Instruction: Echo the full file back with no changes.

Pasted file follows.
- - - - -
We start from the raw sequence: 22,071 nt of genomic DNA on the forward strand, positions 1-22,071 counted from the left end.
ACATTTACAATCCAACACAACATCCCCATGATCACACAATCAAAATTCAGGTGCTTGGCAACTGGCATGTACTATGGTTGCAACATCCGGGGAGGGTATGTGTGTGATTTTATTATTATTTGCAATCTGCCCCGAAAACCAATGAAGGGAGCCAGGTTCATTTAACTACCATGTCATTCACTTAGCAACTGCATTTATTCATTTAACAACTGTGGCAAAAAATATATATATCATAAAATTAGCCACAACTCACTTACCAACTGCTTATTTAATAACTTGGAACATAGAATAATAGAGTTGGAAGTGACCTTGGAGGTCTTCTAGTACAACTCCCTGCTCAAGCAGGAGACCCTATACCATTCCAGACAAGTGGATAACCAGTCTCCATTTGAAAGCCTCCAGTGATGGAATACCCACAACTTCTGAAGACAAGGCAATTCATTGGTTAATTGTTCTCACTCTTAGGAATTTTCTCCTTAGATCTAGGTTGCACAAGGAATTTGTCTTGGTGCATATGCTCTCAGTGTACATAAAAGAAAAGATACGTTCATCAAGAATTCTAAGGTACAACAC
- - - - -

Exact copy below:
We start from the raw sequence: 22,071 nt of genomic DNA on the forward strand, positions 1-22,071 counted from the left end.
ACATTTACAATCCAACACAACATCCCCATGATCACACAATCAAAATTCAGGTGCTTGGCAACTGGCATGTACTATGGTTGCAACATCCGGGGAGGGTATGTGTGTGATTTTATTATTATTTGCAATCTGCCCCGAAAACCAATGAAGGGAGCCAGGTTCATTTAACTACCATGTCATTCACTTAGCAACTGCATTTATTCATTTAACAACTGTGGCAAAAAATATATATATCATAAAATTAGCCACAACTCACTTACCAACTGCTTATTTAATAACTTGGAACATAGAATAATAGAGTTGGAAGTGACCTTGGAGGTCTTCTAGTACAACTCCCTGCTCAAGCAGGAGACCCTATACCATTCCAGACAAGTGGATAACCAGTCTCCATTTGAAAGCCTCCAGTGATGGAATACCCACAACTTCTGAAGACAAGGCAATTCATTGGTTAATTGTTCTCACTCTTAGGAATTTTCTCCTTAGATCTAGGTTGCACAAGGAATTTGTCTTGGTGCATATGCTCTCAGTGTACATAAAAGAAAAGATACGTTCATCAAGAATTCTAAGGTACAACAC